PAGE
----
University of Connecticut
Chemical and Chemical & Biological engineers create and develop processes to change raw materials into the products that society depends on; food, chemicals, fuels, energy, metals, pharmaceuticals, paper, plastics, and personal care products. Chemical and process engineers help to manage natural resources, protect the environment, control health and safety procedures, and recycle materials, while developing and managing the processes which make the products we use.
The Department of Chemical and Biological Engineering was established in 1999 at UBC, and reflects the growing need for engineers in the fields of biotechnology, biomedical and bio-resource engineering. At present there are 24 full-time faculty in the Department of Chemical and Biological Engineering, together with a support staff of 17.
We have established a world-class reputation in several areas of chemical engineering science including fluid-solids contacting, pulp and paper engineering, heat exchanger fouling and, more recently, biotechnology.
The Department is actively engaged in applied research, CHBE faculty-led research provides innovative and sustainable solutions to pressing local and global challenges to industry and society.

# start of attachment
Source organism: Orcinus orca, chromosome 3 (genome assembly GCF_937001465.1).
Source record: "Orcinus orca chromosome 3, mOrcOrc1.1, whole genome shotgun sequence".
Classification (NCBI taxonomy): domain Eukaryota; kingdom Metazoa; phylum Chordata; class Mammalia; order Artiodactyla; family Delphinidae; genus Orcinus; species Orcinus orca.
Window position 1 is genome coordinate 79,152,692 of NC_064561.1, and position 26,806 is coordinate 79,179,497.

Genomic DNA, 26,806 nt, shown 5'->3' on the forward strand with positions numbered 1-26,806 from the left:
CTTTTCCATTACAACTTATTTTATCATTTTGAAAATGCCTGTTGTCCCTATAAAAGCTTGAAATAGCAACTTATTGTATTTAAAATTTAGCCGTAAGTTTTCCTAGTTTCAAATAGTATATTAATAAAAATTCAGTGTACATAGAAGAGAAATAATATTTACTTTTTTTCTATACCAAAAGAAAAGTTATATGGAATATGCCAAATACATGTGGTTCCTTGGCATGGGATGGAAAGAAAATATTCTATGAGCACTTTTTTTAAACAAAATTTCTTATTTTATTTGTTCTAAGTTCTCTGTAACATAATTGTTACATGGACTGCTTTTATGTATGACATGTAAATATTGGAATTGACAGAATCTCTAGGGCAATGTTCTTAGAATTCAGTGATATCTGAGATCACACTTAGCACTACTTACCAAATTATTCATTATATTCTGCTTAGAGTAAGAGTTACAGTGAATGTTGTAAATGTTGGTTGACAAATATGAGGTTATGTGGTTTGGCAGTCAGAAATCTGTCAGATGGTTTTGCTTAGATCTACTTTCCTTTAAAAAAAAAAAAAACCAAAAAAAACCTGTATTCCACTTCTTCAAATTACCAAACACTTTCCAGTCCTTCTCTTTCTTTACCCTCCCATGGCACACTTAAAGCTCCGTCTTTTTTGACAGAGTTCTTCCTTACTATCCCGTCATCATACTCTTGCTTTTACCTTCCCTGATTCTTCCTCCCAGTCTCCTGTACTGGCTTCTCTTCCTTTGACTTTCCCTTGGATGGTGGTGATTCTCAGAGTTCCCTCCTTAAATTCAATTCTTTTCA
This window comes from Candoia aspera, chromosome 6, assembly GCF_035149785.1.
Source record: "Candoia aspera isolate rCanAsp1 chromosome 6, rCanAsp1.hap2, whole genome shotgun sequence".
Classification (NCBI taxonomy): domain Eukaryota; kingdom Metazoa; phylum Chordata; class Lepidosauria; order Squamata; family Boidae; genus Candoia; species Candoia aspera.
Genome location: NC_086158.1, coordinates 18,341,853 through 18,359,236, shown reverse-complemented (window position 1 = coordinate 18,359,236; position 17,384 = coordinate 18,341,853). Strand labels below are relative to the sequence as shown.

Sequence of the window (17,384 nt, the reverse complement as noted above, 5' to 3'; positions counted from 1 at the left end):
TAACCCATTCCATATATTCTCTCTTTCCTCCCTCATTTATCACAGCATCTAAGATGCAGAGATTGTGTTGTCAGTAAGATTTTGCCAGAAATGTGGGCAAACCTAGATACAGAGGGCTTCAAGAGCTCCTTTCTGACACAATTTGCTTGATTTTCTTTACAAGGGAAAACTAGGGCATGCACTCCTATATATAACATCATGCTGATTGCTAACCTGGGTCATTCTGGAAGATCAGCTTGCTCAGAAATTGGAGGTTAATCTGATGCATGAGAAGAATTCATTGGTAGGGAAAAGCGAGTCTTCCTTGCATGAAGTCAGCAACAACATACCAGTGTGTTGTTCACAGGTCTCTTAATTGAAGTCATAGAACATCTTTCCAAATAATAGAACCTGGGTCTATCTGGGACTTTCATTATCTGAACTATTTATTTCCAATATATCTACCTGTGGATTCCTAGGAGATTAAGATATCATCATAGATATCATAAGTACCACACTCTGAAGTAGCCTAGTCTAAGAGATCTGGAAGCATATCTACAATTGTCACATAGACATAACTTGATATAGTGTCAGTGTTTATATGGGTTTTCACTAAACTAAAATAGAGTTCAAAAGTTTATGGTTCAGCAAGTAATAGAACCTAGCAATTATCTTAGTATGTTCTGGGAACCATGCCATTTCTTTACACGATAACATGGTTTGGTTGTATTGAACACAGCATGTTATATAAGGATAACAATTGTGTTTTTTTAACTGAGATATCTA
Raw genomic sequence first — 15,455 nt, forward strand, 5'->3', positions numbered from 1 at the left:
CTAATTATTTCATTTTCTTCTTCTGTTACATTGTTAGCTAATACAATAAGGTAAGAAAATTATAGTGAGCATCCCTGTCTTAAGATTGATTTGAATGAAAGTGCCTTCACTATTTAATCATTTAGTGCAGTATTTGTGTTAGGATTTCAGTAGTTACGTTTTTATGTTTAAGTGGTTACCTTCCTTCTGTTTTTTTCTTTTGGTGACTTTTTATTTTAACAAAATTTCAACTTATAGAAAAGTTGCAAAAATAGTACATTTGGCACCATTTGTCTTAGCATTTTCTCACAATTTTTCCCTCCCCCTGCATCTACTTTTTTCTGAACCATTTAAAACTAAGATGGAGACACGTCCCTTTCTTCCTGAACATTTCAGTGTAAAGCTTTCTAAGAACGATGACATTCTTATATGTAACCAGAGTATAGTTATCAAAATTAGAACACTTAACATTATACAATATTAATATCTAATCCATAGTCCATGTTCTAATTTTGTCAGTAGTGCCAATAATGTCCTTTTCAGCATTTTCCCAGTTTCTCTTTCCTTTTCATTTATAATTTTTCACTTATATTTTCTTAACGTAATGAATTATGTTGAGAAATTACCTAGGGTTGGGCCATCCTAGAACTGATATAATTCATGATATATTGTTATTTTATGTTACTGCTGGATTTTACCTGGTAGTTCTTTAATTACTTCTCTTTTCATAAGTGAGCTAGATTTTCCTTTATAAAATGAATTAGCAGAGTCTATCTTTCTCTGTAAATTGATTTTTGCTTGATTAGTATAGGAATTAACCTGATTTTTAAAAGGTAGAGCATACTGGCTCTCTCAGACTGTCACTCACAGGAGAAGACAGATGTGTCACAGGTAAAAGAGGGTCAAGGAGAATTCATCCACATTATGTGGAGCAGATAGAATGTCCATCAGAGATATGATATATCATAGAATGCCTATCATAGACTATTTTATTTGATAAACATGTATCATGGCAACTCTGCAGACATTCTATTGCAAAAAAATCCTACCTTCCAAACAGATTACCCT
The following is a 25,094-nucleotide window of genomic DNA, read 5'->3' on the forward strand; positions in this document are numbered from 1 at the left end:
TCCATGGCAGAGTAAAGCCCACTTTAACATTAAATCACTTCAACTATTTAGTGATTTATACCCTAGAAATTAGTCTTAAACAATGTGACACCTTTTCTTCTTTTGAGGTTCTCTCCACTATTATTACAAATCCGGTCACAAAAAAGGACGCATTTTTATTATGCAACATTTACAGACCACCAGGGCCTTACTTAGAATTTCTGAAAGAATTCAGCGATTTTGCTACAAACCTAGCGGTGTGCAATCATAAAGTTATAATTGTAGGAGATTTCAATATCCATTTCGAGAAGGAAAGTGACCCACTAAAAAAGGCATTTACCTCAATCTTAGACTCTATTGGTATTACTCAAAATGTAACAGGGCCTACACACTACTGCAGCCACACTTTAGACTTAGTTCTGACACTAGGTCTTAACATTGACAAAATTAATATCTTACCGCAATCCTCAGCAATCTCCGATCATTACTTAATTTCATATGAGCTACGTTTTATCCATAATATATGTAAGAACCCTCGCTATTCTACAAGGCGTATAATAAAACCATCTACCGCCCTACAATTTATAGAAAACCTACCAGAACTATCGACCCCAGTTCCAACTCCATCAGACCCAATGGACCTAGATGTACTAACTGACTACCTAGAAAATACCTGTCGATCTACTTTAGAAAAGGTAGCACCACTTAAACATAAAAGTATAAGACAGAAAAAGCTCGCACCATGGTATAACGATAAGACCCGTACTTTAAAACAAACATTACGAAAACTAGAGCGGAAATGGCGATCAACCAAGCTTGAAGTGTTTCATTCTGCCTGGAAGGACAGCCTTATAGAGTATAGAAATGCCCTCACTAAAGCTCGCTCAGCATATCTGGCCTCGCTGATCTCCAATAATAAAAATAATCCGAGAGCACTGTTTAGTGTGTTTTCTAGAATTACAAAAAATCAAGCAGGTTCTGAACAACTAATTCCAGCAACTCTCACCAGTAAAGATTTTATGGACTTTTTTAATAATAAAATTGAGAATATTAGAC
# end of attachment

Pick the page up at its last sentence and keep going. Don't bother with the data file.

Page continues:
Solutions to the above challenges are inextricably linked to our understanding of complex chemical and biological systems.
The Faculty of Graduate and Postdoctoral Studies establishes the minimum admission requirements common to all applicants, usually a minimum overall average in the B+ range (76% at UBC). The graduate program that you are applying to may have additional requirements. Please review the specific requirements for applicants with credentials from institutions in:
Each program may set higher academic minimum requirements. Please review the program website carefully to understand the program requirements. Meeting the minimum requirements does not guarantee admission as it is a competitive process.